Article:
Informed consent upholds the patient’s right to self-determination and making decisions about their own treatment, which is essential to their autonomy as a human being. When self-advocating for your patient rights or when representing a patient as a patient advocate, it’s important to understand informed consent.
You cannot consent if you have not been informed. This means someone on the treatment team, typically your doctor, will educate you, in language you can understand without medical jargon, about your treatment options INCLUDING the risks and benefits of the proposed treatments.
Oftentimes, your doctor may rush through telling you about treatment options or might only tell you their preferred treatment options. You have the right to ask your doctor questions about each option. Make sure to get information about each option so you can make an informed choice that works best for you, not just your doctor. Ask the following questions:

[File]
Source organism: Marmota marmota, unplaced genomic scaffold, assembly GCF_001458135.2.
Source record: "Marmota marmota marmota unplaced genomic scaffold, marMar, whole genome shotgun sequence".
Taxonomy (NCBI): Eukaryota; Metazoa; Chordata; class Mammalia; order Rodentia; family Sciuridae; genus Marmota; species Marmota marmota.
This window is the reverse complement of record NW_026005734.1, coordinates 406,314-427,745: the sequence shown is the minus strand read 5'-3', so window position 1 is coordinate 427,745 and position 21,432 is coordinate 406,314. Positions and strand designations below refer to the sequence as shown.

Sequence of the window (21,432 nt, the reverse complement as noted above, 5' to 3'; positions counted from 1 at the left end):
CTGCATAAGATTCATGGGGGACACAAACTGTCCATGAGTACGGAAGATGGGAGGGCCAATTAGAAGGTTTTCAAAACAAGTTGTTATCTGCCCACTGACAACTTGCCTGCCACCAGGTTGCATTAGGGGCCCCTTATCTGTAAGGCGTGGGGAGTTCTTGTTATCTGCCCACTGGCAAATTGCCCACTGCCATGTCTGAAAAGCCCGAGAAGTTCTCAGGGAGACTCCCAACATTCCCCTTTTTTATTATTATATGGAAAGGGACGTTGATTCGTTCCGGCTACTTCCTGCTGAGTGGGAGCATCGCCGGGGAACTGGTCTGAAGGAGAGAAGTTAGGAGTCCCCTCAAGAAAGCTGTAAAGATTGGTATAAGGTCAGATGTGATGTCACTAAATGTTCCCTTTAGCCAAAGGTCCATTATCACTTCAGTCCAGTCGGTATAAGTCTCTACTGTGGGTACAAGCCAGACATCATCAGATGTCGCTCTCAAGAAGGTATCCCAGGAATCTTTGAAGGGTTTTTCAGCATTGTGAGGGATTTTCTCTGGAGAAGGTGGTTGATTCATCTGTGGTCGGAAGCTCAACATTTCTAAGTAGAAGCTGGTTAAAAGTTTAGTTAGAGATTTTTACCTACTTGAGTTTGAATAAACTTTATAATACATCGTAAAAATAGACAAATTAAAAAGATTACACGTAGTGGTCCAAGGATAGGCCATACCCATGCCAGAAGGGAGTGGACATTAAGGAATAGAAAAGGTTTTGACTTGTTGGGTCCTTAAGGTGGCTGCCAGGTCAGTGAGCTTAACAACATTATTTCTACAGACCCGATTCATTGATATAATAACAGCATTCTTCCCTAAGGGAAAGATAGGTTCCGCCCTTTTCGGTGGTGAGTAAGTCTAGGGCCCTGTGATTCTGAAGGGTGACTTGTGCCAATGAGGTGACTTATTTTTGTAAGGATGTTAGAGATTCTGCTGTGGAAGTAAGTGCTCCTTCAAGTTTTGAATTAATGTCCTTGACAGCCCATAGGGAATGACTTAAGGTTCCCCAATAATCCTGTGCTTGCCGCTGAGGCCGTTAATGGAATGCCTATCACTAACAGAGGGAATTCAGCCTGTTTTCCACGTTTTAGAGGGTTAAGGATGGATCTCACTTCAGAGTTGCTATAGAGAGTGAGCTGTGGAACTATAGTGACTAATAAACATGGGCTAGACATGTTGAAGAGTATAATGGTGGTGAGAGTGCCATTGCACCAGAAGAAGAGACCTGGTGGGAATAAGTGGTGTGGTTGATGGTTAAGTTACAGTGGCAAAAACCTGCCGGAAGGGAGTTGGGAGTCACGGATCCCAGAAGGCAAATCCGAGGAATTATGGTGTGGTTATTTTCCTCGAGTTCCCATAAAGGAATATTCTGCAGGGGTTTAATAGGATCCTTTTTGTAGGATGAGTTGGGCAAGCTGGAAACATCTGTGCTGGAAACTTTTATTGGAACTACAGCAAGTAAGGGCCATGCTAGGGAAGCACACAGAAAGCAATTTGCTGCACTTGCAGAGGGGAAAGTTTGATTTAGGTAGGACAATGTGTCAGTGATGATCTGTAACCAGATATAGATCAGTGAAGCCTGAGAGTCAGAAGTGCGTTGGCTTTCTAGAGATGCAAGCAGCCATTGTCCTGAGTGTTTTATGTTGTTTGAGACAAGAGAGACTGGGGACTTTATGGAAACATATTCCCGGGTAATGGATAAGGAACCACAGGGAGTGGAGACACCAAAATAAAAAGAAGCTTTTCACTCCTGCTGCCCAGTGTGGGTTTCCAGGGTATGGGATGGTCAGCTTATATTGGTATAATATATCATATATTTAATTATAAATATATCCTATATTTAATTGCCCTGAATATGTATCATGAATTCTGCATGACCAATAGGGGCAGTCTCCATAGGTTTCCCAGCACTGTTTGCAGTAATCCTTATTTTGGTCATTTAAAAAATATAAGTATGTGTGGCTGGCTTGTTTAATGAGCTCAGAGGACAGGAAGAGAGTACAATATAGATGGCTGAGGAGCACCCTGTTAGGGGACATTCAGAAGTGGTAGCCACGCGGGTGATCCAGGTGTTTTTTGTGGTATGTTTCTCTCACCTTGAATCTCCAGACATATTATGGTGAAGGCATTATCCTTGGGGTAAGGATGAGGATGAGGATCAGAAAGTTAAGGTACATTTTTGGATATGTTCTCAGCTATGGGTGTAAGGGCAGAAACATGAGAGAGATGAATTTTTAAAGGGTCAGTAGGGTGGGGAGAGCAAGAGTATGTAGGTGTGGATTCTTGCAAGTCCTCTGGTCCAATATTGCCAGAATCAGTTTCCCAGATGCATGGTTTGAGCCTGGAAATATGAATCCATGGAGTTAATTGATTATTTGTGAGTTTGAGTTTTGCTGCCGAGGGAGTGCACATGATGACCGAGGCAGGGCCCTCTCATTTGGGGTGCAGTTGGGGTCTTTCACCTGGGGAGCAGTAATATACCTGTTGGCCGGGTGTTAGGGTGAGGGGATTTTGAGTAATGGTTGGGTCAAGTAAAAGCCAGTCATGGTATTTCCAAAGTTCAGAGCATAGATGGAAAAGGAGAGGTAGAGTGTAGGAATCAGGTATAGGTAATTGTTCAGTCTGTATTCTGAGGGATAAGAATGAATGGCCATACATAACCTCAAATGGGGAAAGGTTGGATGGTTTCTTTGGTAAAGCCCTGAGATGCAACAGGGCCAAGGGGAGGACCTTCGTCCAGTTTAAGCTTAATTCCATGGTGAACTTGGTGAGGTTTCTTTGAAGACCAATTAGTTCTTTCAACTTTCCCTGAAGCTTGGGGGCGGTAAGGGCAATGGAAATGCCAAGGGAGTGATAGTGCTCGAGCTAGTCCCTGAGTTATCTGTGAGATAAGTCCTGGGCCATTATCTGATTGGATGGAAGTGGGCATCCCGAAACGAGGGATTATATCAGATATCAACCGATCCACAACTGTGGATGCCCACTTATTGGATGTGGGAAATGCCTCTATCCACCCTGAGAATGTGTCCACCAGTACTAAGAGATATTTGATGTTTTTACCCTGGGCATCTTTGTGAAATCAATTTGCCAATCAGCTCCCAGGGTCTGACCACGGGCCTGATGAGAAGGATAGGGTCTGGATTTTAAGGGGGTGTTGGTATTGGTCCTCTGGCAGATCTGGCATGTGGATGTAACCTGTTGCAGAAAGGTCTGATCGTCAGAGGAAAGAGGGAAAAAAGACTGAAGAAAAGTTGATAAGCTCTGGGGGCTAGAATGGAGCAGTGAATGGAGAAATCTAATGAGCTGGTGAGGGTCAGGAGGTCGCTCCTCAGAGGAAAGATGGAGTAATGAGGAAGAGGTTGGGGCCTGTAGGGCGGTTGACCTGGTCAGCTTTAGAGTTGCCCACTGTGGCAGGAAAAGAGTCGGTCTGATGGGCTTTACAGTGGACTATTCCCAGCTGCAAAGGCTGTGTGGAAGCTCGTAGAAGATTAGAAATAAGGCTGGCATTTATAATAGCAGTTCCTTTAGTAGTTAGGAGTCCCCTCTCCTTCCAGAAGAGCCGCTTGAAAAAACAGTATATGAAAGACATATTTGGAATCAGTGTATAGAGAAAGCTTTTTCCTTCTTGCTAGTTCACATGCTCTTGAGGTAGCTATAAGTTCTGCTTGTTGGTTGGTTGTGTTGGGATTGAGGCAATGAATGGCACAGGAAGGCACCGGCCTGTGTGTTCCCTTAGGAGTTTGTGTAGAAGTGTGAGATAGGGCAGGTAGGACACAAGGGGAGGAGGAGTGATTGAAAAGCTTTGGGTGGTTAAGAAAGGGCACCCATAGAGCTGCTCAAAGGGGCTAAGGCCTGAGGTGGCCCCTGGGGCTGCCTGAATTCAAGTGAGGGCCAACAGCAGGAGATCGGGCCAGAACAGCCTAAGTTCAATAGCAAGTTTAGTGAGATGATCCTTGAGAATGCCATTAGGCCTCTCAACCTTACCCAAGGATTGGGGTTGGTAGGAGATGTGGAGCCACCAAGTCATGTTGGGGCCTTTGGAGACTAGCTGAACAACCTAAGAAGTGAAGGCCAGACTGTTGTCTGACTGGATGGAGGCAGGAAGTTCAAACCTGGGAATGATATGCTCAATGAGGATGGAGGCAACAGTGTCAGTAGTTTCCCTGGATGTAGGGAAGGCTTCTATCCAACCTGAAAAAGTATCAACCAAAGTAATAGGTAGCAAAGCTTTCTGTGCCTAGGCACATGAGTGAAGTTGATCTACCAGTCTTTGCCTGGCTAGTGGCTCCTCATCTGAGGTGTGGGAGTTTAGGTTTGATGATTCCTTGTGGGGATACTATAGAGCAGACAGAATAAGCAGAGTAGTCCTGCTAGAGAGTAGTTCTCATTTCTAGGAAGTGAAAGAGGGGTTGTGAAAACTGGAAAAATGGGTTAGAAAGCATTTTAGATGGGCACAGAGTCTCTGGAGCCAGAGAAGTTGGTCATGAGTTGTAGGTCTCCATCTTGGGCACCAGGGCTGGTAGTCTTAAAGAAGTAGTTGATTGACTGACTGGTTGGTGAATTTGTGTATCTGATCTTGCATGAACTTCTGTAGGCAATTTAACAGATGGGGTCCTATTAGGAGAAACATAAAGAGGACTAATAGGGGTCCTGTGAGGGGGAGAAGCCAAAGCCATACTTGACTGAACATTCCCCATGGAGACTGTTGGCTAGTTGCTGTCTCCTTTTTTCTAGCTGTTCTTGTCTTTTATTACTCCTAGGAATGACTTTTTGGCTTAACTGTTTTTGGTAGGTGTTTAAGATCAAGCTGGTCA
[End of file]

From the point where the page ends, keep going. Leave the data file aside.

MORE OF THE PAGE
- What are ALL the possible treatment options?
- What are the risks and benefits of each option?
- What are the changes and severity of the risks?
- What is percentage of people who find the treatment to be effective?
- Is this the most recent evidence-based treatment?
The final question goes to the fact that it can often take anywhere from 10-17 (yes, SEVENTEEN) years for new treatments that have been shown to be effective to make their way into clinical practice. That can be for a variety of reasons – sometimes it’s medical doctors stuck in their ways, sometimes it’s insurance falling behind approving new treatments for coverage, sometimes it’s cost prohibitive. Make sure you ask though.
Remember, informed consent only works if you are informed. And informed consent is informed choice.